“Many Christians forget that the whole purpose and goal of our salvation is for us to experience a deep, tender, intimate love relationship with God. We were created for such spiritual union -- to be one with God. Only then will we find complete fulfilment and lasting change. Only then will we find the faith and power to live a life of destiny. The greatest is love (1 Cor. 13:13).”
In the quotation above, Pastor Kong Hee speaks of that spiritual union with God in Christ by the Spirit that surpasses all limited words and imaginations, in the deepest of the deep. Sweet. Intimate. Tender. Utter surrender. Sheer bliss. Words must fail.
In this regard, I like this Sanskrit aphorism from my teacher in his Ananda Sutram, which describes this realization:
“Sukham anantam anandam
Anandam brahma ityahuh.”
“Infinite happiness is bliss (ananda)
This bliss is called brahma.”
Once again, this “ananda” is only possible in the silence and solitude of profound meditation that transcends all we currently know about meditation in the institutional church. I have served as assistant pastor in two churches. I have immersed myself in church life. But I can tell you that such deep meditation is unheard of in the church, much less spoken or preached. If anything, there is much irrational and unbiblical fear about the practice of sheer silence. Filled with such paranoia, how can there be any knowledge of or desire for deep meditation and spiritual union?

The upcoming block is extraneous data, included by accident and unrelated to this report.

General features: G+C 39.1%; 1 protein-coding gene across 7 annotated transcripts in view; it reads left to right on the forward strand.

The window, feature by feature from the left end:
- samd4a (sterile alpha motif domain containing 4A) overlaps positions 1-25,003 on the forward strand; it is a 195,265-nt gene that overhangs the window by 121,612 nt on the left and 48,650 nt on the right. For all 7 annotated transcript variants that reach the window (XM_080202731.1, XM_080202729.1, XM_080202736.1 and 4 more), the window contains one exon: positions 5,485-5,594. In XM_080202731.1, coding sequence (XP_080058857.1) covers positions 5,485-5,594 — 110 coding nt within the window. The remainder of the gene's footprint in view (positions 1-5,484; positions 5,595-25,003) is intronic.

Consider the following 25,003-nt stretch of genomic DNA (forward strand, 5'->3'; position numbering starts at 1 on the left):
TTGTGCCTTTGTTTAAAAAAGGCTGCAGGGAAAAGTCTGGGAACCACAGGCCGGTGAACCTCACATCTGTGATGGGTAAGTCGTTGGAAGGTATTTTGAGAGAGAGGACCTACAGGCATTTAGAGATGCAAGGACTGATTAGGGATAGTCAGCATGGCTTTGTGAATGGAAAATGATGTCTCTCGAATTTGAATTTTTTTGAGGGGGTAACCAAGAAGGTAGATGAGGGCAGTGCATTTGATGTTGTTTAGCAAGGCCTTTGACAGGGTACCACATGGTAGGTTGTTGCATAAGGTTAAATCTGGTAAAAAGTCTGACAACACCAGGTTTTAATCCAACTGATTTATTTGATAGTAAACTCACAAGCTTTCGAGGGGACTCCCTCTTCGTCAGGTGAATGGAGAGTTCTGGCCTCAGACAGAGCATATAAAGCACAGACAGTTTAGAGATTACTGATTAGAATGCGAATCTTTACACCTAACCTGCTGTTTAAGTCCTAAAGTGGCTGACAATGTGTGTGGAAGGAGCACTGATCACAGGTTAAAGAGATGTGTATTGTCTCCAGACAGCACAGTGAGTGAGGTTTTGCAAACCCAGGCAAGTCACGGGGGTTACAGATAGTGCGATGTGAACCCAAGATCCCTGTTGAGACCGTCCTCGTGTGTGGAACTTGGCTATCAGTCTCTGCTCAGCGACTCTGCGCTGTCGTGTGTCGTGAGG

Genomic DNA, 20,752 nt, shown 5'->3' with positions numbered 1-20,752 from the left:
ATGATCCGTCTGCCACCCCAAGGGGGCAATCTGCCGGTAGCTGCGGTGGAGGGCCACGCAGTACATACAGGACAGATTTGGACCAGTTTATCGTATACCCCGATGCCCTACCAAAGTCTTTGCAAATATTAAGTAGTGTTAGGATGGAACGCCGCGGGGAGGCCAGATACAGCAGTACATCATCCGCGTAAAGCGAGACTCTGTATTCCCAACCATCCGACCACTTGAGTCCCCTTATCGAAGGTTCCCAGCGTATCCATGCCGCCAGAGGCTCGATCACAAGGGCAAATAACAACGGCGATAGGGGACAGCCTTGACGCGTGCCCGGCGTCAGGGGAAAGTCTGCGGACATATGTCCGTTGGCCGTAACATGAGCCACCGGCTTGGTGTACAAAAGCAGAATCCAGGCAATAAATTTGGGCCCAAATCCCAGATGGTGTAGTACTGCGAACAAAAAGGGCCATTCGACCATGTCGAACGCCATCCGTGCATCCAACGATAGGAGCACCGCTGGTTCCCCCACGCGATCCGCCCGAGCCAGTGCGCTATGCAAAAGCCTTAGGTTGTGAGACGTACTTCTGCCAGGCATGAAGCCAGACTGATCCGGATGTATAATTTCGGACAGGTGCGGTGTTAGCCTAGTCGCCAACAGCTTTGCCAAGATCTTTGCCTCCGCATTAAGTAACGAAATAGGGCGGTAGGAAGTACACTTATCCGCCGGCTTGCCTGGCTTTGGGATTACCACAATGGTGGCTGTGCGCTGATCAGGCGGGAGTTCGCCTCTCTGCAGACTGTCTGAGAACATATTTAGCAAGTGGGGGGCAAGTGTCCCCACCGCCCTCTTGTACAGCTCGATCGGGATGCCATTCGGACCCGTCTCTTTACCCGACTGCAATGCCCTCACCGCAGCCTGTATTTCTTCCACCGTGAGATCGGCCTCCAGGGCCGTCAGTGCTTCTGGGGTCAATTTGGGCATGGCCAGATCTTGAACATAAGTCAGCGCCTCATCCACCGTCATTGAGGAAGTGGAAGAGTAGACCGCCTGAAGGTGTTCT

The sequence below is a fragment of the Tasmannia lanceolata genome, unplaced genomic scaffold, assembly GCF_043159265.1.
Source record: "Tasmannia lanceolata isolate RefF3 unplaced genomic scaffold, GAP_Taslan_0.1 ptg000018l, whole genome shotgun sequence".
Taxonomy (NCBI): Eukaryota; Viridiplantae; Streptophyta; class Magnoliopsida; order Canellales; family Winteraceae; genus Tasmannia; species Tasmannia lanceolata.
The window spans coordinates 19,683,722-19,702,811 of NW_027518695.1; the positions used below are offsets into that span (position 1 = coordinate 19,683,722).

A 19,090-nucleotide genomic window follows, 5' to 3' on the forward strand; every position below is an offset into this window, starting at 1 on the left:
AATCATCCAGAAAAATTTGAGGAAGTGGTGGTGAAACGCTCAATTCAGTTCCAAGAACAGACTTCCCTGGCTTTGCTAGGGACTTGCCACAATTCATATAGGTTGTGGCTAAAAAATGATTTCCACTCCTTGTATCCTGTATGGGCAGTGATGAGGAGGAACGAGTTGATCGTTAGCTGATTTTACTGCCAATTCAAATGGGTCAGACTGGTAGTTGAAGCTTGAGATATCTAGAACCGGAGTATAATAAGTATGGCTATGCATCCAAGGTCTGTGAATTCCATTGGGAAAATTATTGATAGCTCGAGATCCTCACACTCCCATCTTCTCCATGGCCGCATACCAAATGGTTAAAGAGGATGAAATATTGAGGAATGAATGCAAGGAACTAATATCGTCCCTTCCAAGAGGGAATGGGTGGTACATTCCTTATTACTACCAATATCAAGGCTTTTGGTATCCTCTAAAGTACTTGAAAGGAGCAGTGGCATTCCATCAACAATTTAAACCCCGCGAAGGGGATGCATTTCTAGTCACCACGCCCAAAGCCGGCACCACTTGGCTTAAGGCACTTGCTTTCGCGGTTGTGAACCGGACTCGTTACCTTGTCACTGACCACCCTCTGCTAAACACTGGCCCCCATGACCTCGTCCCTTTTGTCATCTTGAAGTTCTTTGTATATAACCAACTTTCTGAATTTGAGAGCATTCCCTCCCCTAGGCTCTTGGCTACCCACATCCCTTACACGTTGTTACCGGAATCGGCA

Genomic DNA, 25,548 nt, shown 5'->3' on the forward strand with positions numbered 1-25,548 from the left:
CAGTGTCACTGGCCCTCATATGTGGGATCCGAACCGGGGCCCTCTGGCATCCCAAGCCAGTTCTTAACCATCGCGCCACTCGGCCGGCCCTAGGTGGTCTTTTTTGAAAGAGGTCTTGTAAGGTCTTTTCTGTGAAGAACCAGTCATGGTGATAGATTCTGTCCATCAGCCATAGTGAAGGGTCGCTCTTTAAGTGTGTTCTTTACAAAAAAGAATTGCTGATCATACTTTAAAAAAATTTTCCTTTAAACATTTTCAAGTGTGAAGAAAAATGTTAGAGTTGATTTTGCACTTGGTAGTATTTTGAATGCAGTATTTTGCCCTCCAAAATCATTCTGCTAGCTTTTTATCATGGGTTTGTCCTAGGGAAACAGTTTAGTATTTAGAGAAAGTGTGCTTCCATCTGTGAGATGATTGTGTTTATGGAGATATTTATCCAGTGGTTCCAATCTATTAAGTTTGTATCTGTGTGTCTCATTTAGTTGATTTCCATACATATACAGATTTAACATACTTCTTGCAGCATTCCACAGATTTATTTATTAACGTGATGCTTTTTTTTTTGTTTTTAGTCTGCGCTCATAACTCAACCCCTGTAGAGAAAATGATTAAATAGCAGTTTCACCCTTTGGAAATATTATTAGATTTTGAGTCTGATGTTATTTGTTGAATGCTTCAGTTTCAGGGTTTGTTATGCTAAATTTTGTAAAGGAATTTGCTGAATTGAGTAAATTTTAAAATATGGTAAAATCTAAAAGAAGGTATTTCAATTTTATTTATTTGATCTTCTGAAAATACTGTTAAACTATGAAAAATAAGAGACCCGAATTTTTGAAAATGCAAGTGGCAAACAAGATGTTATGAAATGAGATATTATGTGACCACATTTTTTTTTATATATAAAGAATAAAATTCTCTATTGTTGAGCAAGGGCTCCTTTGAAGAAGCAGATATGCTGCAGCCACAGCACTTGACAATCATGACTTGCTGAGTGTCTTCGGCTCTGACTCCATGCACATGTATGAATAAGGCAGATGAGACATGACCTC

Even I, a brother in Christ, get demonized and rejected. How does one belong to a church that demonizes and rejects you for who you are? If this is how church works, is it any surprise that real growth is elusive? And I am not taking about census statistics, which mean nothing to me. For professing a religious affiliation does not equate to genuine discipleship. No discipleship, no salvation. No salvation, no true church.
Who, what, and where is the church—the ekklesia of Christ? I feel we must be far less hasty in coming to a conclusion on this, for the Spirit of God poured out on all flesh works in wondrous and often unexpected ways. Puny brains need at least a modicum of humility.
Love. Big word. Hardly shown or embodied. I throw you, the church, my challenge. Prove it to me. Speak less. Embody and enact more of Love.